(Kept in phonograph)
Ebb tide in appetite
today. Cannot eat, cannot rest, so diary instead. Since my rebuff of yesterday
I have a sort of empty feeling. Nothing in the world seems of sufficient importance
to be worth the doing. As I knew that the only cure for this sort of thing was
work, I went amongst the patients. I picked out one who has afforded me a study
of much interest. He is so quaint that I am determined to understand him as well
as I can. Today I seemed to get nearer than ever before to the heart of his mystery.
questioned him more fully than I had ever done, with a view to making myself master
of the facts of his hallucination. In my manner of doing it there was, I now see,
something of cruelty. I seemed to wish to keep him to the point of his madness,
a thing which I avoid with the patients as I would the mouth of hell.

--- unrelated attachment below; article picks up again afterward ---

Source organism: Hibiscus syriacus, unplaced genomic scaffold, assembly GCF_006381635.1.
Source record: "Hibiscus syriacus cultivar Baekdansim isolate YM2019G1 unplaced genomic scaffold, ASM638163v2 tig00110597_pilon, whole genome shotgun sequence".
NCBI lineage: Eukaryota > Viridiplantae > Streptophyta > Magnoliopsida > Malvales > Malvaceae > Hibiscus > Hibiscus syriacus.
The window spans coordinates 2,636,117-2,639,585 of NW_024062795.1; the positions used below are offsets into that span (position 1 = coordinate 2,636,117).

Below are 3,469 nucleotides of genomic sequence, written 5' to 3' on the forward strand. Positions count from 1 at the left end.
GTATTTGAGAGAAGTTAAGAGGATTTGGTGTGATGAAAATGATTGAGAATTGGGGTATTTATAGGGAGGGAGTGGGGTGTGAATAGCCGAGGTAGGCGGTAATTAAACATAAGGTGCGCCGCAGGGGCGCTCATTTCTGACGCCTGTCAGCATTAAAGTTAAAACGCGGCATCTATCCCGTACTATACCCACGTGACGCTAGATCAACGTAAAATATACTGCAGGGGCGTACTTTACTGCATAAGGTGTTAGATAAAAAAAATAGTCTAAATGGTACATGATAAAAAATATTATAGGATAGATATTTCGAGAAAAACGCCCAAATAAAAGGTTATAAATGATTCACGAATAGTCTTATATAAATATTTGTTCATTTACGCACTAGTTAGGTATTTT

Under what circumstances would I not avoid the pit of hell?) Omnia Romae venalia
sunt. Hell has its price! Verb. Sap. If there be anything behind this instinct
it will be valuable to trace it afterwards accurately, so I had better commence
to do so, therefore . . .
R. M, Renfield, aetat 59. Sanguine temperament,
great physical strength, morbidly excitable, periods of gloom, ending in some
fixed idea which I cannot make out. I presume that the sanguine temperament itself
and the disturbing influence end in a mentally-accomplished finish, a possibly
dangerous man, probably dangerous if unselfish. In selfish men caution is as secure
an armour for their foes as for themselves. What I think of on this point is,
when self is the fixed point the centripetal force is balanced with the centrifugal.
When duty, a cause, etc., is the fixed point, the latter force is paramount, and
only accident of a series of accidents can balance it.